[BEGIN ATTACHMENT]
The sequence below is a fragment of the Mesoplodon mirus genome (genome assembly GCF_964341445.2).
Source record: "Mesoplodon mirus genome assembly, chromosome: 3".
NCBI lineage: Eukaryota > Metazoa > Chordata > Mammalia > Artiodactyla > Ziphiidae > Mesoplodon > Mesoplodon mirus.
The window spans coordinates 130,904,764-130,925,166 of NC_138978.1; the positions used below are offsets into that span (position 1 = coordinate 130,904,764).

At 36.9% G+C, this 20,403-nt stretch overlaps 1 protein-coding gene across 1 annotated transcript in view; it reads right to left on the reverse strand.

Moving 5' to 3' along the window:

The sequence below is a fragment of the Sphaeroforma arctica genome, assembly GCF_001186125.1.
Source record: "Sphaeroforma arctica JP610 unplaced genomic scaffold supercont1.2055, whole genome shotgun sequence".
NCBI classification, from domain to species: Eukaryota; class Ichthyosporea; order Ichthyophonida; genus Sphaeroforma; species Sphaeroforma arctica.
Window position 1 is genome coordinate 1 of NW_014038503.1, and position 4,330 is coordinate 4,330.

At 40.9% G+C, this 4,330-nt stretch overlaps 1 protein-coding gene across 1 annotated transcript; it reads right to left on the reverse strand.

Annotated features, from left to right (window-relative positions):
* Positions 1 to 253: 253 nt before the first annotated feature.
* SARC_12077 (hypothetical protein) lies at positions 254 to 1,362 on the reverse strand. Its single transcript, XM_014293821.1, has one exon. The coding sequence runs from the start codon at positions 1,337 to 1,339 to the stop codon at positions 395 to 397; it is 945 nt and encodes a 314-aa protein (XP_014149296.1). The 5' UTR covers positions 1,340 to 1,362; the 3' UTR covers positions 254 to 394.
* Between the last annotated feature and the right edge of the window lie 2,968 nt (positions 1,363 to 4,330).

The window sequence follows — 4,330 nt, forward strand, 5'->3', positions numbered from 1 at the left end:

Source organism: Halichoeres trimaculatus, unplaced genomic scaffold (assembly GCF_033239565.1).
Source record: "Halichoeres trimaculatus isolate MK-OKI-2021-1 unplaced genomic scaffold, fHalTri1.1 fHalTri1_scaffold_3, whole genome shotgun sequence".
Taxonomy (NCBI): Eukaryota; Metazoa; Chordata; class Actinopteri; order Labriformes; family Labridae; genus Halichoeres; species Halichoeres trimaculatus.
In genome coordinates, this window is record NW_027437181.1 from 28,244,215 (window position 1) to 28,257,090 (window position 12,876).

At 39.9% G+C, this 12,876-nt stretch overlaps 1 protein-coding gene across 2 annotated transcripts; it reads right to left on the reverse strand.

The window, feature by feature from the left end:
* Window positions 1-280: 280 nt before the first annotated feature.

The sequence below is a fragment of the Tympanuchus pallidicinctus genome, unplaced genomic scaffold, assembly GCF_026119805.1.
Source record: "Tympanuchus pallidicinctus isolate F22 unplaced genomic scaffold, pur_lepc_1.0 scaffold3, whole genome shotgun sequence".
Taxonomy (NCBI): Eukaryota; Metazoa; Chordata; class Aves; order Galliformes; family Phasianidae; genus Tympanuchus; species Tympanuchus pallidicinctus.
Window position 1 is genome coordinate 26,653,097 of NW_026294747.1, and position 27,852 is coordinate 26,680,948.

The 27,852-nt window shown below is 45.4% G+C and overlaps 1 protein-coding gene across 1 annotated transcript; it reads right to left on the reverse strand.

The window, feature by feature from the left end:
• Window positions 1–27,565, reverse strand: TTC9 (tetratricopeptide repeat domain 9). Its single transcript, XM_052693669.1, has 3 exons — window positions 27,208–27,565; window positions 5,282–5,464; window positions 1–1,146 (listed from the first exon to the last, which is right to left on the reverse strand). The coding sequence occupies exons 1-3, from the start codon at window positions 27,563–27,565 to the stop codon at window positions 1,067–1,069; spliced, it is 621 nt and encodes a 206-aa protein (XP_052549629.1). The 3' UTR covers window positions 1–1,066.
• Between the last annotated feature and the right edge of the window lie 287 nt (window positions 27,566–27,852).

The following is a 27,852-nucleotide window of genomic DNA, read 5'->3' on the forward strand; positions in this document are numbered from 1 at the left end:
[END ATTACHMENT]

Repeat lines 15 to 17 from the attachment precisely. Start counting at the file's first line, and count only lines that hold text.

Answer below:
* Between the last annotated feature and the right edge of the window lie 2,968 nt (positions 1,363 to 4,330).

The window sequence follows — 4,330 nt, forward strand, 5'->3', positions numbered from 1 at the left end:

Source organism: Halichoeres trimaculatus, unplaced genomic scaffold (assembly GCF_033239565.1).